For the first time in many years Jiri Prskavec has a nervous laugh when asked how he is feeling about paddling at the ICF World Cup in Augsburg this weekend.

The Olympic and two-time K1 world champion is not nervous about his chances in the K1. He could almost do that race with his eyes closed. What is giving him butterflies in Augsburg is he is about to compete in his first C1 international event.

What started out as fulfilment of a promise he made to himself before Tokyo has, beyond all reasonable expectations, led to him qualifying for one of the strongest world cup teams on the circuit.

In the early days he spent more time in the water than in the canoe, and he could hear the laughter on the banks.

“Before Tokyo, the Olympic gold medal was the only one I didn’t have, and I told myself if I win, I want to try something new,” Prskavec said.

“Canoe was something I had never tried since I was a kid, so it was a new motivation. I ordered my first canoe after the Olympics, and started in the fall.

“I could stay in the boat for about two minutes, and it hurt a lot. I think people were actually laughing when they saw me, but I was getting better quite fast.”

The laughter didn’t last long. His name appeared on the start list for Czech selection races, and that alone is enough to strike fear in the hearts of many paddlers. The big talk inside the Czech community centred around the chances Jiri Prskavec, Olympic and world K1 champion, could actually challenge for a place on one of the strongest canoe teams on the planet.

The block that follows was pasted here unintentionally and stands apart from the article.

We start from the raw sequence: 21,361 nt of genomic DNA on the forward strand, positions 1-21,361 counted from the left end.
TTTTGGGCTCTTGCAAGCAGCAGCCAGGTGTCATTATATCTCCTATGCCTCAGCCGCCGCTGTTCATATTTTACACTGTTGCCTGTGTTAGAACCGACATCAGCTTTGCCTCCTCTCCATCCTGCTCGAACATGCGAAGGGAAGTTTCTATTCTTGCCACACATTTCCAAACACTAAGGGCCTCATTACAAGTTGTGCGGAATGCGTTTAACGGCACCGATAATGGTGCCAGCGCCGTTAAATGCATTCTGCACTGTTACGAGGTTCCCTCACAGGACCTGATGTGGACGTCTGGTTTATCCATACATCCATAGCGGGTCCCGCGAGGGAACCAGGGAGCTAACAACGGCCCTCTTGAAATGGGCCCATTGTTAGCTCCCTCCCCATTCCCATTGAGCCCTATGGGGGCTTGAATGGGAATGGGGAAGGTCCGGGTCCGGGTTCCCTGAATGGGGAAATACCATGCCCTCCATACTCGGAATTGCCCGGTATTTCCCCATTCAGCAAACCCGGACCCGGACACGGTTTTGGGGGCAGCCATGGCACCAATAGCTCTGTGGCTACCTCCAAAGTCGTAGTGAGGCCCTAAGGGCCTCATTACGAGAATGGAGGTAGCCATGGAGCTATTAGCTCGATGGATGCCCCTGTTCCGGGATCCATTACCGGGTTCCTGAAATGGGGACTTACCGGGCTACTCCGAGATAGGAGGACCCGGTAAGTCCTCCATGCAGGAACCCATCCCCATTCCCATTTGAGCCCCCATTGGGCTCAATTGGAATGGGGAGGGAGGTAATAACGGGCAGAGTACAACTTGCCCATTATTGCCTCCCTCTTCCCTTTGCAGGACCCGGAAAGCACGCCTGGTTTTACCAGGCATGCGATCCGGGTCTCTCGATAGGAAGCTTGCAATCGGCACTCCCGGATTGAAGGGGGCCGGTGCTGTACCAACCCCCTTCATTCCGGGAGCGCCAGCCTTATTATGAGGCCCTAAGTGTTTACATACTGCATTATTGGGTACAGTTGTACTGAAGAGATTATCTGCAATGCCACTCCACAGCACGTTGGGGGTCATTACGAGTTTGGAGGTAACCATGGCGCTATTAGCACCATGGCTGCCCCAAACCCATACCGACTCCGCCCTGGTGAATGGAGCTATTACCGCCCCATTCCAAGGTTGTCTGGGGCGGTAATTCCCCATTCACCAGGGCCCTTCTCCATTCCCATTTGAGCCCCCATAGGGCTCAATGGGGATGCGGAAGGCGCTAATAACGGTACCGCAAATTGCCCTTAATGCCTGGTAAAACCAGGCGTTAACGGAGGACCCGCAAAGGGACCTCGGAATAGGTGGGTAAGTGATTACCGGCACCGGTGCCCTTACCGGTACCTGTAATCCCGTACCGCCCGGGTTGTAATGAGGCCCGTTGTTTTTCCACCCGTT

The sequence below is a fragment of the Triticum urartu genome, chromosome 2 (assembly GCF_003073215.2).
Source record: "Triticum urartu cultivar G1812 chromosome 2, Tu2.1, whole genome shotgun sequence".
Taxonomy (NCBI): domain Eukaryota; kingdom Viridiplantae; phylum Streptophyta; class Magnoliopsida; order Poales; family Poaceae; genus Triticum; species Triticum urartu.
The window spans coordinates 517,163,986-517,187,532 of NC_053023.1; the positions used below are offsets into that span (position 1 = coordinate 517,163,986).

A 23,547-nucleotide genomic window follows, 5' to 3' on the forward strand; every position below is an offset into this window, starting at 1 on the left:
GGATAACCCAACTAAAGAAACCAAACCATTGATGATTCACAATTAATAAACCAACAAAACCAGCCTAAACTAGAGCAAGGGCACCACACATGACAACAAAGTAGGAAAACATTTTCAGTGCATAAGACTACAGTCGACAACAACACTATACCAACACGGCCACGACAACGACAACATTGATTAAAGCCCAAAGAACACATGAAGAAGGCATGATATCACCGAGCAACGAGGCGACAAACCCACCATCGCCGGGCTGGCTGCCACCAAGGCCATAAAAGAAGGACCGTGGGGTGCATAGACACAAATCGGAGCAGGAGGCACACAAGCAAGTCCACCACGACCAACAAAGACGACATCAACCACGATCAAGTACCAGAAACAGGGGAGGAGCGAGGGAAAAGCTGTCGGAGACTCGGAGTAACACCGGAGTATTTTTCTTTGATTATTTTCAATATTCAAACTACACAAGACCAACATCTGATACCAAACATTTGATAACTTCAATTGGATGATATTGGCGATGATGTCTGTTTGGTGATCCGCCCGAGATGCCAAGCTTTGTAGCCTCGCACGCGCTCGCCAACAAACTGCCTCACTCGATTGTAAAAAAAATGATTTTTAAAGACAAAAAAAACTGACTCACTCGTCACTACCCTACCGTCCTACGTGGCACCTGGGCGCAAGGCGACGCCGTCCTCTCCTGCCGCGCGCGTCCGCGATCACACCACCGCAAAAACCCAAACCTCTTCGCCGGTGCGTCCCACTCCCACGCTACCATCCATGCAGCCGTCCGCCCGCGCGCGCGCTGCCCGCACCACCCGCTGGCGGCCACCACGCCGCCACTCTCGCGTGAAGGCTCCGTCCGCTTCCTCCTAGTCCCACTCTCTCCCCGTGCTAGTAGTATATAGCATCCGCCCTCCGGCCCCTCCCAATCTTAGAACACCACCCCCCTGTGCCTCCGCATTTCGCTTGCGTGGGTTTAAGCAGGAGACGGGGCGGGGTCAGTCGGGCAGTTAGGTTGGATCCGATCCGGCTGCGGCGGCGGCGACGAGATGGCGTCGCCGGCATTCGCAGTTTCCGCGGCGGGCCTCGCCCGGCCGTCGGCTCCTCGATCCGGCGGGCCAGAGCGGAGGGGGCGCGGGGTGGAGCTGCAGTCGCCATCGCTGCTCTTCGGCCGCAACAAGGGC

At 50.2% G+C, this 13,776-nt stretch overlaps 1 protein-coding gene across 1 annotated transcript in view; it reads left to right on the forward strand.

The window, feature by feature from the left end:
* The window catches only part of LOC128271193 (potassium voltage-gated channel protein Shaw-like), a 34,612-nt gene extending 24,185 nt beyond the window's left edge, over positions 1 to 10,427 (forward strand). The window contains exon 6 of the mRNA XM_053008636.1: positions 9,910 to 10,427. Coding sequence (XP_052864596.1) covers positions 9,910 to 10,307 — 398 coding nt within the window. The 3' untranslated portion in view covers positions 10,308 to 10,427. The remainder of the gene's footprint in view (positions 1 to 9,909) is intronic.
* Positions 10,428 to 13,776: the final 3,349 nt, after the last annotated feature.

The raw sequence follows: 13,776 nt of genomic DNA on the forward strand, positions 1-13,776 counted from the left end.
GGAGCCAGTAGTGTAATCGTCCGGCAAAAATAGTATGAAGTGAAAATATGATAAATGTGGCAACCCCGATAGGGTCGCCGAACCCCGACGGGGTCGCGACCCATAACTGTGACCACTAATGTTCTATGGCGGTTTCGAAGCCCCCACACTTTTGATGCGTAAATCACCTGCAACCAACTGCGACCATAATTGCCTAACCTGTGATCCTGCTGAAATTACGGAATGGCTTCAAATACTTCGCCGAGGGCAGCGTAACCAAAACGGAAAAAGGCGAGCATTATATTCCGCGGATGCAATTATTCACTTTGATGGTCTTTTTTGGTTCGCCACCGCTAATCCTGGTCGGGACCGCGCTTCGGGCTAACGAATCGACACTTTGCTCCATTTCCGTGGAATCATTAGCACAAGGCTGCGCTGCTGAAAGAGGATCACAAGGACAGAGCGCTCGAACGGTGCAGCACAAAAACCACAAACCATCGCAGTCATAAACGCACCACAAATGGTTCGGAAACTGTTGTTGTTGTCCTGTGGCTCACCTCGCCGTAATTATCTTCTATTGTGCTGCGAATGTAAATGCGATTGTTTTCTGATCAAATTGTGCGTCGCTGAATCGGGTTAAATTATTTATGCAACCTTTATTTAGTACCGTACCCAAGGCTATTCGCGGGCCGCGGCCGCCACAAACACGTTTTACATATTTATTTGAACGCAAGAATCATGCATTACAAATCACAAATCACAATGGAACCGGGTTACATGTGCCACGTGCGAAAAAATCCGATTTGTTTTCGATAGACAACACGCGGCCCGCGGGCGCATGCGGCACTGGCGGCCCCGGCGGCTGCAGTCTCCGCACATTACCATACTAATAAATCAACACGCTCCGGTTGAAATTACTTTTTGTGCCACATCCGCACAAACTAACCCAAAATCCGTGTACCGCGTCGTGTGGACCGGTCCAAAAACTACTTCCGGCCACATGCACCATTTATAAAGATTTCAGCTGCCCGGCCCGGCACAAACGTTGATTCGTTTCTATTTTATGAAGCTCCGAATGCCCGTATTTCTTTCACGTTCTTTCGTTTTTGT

To put all of this into perspective, while many women have been contesting both K1 and C1 for many years, very few men have tried it. But now a handful of male paddlers are giving both K1 and C1 a go, and in Augsburg this weekend Prskavec will join a very small group competing in both.

“Before the qualifiers I’m actually more nervous about the C1 than the K1, so I’m excited to be able to do my first international race,” he said.

“Obviously I was surprised, I didn’t expect that at all. I wanted to achieve good runs and fight for the team, and somehow take some points off the guys at the selection races. But I didn’t expect to have such good results.”

Prskavec does not have high expectations for the C1 for this weekend. Of course his opponents, so used to seeing him perform superhuman feats in K1, will be nervous. Those who have raced against the Czech in K1 for many years will be watching on with interest.

Just expect, Prskavec said, the unexpected. He is still learning the craft, and sometimes his moves are a little “unconventional”. But what you will see is the broad smile of a 30-year-old paddler who has fallen in love again with the experience of trying something new.

“I’m a K1 paddler and that’s why at some points its crazy what I do. Sometimes its really sad what I do,” Prskavec said.

“But I’m really enjoying being on the water and feeling like a little boy again. It actually feels quite similar to my first season in the kayak, now it’s my first season in the C1 and I don’t know what to expect.”

Pic by Dezso Vekassy

Canoe Slalom